38: Start

38: Start

How do you motivate yourself to make the very first prototype of a new design? How long do you think about a design before making it into a physical form?

 

 

We’ve adopted the acronym “MVP” (a.k.a. Minimum Viable Product) as our design philosophy. A MVP contains the bare minimum number of pieces that you require to play a round or two at the minimum player count. This strategy helps us accelerate our iteration cycle and move forward with proof of concept. Failing Faster, so to speak! By going minimal we can get a good feel for whether or not an idea has that certain je ne sais quoi that deserves our attention earlier than we would if we spent all the time trying to make a perfect game.

Sen-Foong Lim

It depends on the design! There’s designs I’ve been thinking about for years and haven’t created yet and there’s been designs that I started getting an idea for and I had blank cards, so I immediately started prototyping it as I figured out what the design was. For me, it’s all about being in the right state of mind to make an idea go to prototype and having enough time to work on it. A prototype won’t be created in 5 minutes or if I’m distracted by other things.

Carla Kopp

Crossing the bridge from idea to physical prototype can often be intimidating. I usually try to think about what is the bare minimum of effort and components needed to just lay the idea out on the table. Often just the act of working in a physical space will make you think about mechanical interactions or physical components in a way that you weren’t before, so setting up a “dry-run” for the prototype can be helpful in reducing the amount of time spent making something look nice that is just going to be immediately changed anyway.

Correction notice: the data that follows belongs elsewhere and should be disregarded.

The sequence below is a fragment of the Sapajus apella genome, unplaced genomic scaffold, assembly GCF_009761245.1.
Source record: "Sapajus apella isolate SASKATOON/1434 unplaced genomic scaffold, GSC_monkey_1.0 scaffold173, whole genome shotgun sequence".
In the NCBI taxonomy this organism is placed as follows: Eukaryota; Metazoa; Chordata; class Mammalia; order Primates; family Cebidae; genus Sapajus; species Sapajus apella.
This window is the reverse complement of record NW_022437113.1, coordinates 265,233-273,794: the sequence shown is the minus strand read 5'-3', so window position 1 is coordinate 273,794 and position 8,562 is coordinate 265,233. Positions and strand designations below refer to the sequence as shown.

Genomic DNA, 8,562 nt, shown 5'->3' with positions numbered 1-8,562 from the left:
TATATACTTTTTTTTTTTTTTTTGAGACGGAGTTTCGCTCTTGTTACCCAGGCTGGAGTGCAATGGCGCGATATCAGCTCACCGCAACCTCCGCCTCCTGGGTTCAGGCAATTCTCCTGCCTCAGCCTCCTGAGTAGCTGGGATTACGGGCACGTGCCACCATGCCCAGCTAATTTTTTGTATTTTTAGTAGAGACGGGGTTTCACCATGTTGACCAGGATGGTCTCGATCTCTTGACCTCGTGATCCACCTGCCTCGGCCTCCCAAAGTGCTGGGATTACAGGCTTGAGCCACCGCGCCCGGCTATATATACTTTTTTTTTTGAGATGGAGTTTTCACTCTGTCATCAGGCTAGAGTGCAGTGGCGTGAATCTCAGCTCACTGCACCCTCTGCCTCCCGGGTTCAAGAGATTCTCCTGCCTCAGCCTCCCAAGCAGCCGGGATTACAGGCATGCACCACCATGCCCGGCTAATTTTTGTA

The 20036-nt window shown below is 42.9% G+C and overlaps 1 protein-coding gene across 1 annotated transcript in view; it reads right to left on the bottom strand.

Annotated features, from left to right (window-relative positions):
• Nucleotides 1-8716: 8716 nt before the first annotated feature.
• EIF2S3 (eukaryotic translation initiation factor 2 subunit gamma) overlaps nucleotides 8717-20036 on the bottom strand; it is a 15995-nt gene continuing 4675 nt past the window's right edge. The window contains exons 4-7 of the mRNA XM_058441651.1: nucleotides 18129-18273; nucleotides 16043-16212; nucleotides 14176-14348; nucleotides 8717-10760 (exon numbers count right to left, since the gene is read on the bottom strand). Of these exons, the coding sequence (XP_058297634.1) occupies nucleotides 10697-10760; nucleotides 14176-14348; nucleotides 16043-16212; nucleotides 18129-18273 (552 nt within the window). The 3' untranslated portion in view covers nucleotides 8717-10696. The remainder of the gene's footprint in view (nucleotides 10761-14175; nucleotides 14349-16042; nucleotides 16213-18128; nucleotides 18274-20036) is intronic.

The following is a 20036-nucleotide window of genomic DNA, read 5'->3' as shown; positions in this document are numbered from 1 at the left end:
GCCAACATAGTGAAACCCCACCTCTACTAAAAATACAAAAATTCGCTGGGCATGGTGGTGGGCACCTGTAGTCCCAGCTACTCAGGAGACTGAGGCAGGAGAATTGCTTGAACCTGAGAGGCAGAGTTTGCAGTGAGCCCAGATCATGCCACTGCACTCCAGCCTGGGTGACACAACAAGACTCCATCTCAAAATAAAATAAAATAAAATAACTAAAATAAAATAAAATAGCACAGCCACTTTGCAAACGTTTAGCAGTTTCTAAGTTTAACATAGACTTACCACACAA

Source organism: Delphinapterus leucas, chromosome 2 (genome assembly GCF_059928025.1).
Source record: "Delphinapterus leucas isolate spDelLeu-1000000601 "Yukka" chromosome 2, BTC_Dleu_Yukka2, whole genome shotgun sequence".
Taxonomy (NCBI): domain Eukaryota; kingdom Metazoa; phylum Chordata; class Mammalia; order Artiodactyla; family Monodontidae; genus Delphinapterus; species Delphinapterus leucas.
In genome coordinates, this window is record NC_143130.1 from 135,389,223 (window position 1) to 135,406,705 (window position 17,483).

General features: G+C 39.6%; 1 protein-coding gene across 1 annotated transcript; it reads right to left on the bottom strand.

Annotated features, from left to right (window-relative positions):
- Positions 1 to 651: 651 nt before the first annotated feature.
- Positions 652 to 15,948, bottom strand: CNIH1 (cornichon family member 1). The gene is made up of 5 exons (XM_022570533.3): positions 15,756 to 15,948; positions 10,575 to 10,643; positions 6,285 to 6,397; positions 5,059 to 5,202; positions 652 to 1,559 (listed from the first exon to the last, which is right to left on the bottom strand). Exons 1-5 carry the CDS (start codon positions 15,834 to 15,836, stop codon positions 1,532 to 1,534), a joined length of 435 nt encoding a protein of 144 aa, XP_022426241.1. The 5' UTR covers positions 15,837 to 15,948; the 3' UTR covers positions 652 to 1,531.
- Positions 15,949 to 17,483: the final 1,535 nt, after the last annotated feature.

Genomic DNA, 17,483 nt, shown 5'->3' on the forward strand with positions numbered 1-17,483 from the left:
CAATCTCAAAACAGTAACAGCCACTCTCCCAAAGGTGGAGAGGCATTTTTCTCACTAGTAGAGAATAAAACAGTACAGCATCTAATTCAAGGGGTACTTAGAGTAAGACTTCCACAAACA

Alex Cutler

Making the prototype is almost like a reward mechanism for me, I rarely consider it a task and this increases the excitement. Most times, I use the nearest components around me (a few colour markers, scissors, rule and Matte card paper). I don’t usually calculate the amount of time I need before I try making it physical. There is this rest you have when you decide to make them.

Kenechukwu Ogbuagu KC

A MVP contains the bare minimum number of pieces that you require to play a round or two at the minimum player count. This strategy helps us accelerate our iteration cycle and move forward with proof of concept. Failing Faster, so to speak! — Sen-Foong Lim

I’ve been teaching game design for so long with a specific focus on design mindsets that “bias towards action” and “rapid prototyping” have become ingrained in me. I believe in fast and cheap prototyping so I keep a wide variety of random bits and crafting materials. The real trick for me is to see the game in my head. Until I form that mental image, I don’t prototype, so a design idea may cook for a long time, or I don’t have an idea, but once the image pops, I start.

Kathleen Mercury

I see making early prototypes as its own design skill – it’s the skill of knowing how to test a mechanism with the least ‘build effort’ possible. Sometimes this means abstracting a mechanism into a different form, eg drafting cards from a standard deck instead of making a worker placement board, or using a tic-tac-toe board as a proxy for controlling areas of different VP value. I use a lot of dry-erase boards, cards, tokens and sleeves. I don’t want to use the computer until after a low-fi prototype shows promise.